The World Heritage Committee (WHC), meeting in Quebec this week, on Monday added 8 natural sites and 19 cultural sites to UNESCO’s World Heritage List of cultural, natural, and mixed properties that have “outstanding universal value.” This brings the total to 905 sites listed: 697 cultural, 182 natural, and 26 mixed properties, in 145 states parties. It’s a good time to take stock and reflect on just how appreciated the three World Heritage List sites in Appalachia are, not just in the region, not just in America, but worldwide.
World Heritage sites are acknowledged to belong to all the peoples of the world, irrespective of the territory on which they are located. Here in America the WHC has identified 20 such sites (including two sites jointly administered with Canada), starting in 1978 with the Mesa Verde National Park, most administered by the National Park Service.
The inscription of these 20 American properties as World Heritage Sites formally recognizes the respect they hold in the world community. They are linked today through the contemporary successor to the ancient list of the Seven Wonders of the World – the World Heritage List.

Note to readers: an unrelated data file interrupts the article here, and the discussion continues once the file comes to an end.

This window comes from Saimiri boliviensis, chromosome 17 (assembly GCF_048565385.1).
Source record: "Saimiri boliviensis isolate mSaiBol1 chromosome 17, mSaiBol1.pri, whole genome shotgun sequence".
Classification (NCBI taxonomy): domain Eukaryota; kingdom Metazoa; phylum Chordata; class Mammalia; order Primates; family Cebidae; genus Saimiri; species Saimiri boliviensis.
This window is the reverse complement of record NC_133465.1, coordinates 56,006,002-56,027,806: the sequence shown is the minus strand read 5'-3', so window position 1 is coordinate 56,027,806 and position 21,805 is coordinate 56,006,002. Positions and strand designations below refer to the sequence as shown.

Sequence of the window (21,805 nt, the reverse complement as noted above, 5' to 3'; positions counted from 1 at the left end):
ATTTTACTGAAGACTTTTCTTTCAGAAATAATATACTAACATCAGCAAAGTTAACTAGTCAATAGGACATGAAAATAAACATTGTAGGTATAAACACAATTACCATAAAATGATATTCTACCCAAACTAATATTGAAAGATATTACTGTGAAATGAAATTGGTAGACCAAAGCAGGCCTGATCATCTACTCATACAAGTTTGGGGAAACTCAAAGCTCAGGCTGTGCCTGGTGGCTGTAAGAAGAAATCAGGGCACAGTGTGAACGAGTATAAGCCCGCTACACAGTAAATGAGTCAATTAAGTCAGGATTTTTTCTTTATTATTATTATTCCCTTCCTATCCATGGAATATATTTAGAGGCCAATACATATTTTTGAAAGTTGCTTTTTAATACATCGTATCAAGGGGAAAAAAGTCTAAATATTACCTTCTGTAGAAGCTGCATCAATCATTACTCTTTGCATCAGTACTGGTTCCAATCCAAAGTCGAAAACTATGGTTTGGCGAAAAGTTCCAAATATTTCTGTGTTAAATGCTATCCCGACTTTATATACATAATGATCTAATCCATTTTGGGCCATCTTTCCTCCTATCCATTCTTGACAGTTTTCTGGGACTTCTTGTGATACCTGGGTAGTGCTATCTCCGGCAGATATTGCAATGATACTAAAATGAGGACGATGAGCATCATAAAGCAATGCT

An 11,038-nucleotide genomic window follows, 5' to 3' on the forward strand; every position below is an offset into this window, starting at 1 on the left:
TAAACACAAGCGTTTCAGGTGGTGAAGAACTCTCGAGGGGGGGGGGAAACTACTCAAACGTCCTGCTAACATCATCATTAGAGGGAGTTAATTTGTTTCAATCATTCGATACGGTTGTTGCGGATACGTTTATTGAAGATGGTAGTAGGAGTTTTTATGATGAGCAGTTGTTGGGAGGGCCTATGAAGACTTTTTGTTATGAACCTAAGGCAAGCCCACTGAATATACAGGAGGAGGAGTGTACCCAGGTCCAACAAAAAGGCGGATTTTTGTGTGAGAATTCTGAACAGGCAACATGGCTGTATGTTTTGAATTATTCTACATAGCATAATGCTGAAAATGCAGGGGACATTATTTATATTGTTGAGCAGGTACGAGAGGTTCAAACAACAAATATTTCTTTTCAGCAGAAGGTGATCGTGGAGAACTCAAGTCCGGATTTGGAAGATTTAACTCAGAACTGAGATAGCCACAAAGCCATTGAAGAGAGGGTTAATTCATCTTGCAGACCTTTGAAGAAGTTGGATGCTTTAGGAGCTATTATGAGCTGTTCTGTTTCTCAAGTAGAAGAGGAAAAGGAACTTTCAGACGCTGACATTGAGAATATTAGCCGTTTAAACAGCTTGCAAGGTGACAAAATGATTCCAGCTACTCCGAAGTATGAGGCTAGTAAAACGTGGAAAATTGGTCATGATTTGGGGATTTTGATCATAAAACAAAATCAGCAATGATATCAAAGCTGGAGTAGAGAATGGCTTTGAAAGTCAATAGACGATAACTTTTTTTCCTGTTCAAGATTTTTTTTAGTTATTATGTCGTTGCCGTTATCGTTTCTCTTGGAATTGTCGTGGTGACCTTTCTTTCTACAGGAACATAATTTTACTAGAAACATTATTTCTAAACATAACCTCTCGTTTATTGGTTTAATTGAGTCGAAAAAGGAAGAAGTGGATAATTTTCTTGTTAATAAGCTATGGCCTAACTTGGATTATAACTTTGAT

The three Appalachian sites that make the list are: Mammoth Cave National Park (1981), Great Smoky Mountains National Park (1983), and Monticello and the University of Virginia in Charlottesville (1987).
The mere mention of the above names on the World Heritage list evokes our nation’s heritage and the universal human values we stand for. Thomas Jefferson’s designs for Monticello and the University of Virginia are recognized worldwide as exceptional examples of Neoclassical architecture. The earth’s longest underground passageways at Mammoth Cave, and the astonishing variety of flora and fauna (more than 3,500 plant species) found in the Great Smokies, amaze millions of visitors annually.
But making the WHC list is more than just a pat on the back and a plaque on the wall. Through the World Heritage Fund, the WHC can provide countries requesting assistance with studies, advice, training, and equipment in order to eliminate problems, restore damaged areas, and set up safeguards.
The Secretary of the Interior, through the National Park Service, is responsible for identifying and nominating U.S. sites to the list. Proposed U.S. sites must be either federal property, such as national parks, or sites already designated as national historic landmarks or national natural landmarks. Properties not owned by the Federal Government are nominated only if their owners wish to do so and pledge to protect their properties in perpetuity.
The WHC program was founded with the Convention Concerning the Protection of World Cultural and Natural Heritage, which was adopted by the General Conference of UNESCO on November 16, 1972. Since then, 185 states have ratified the convention.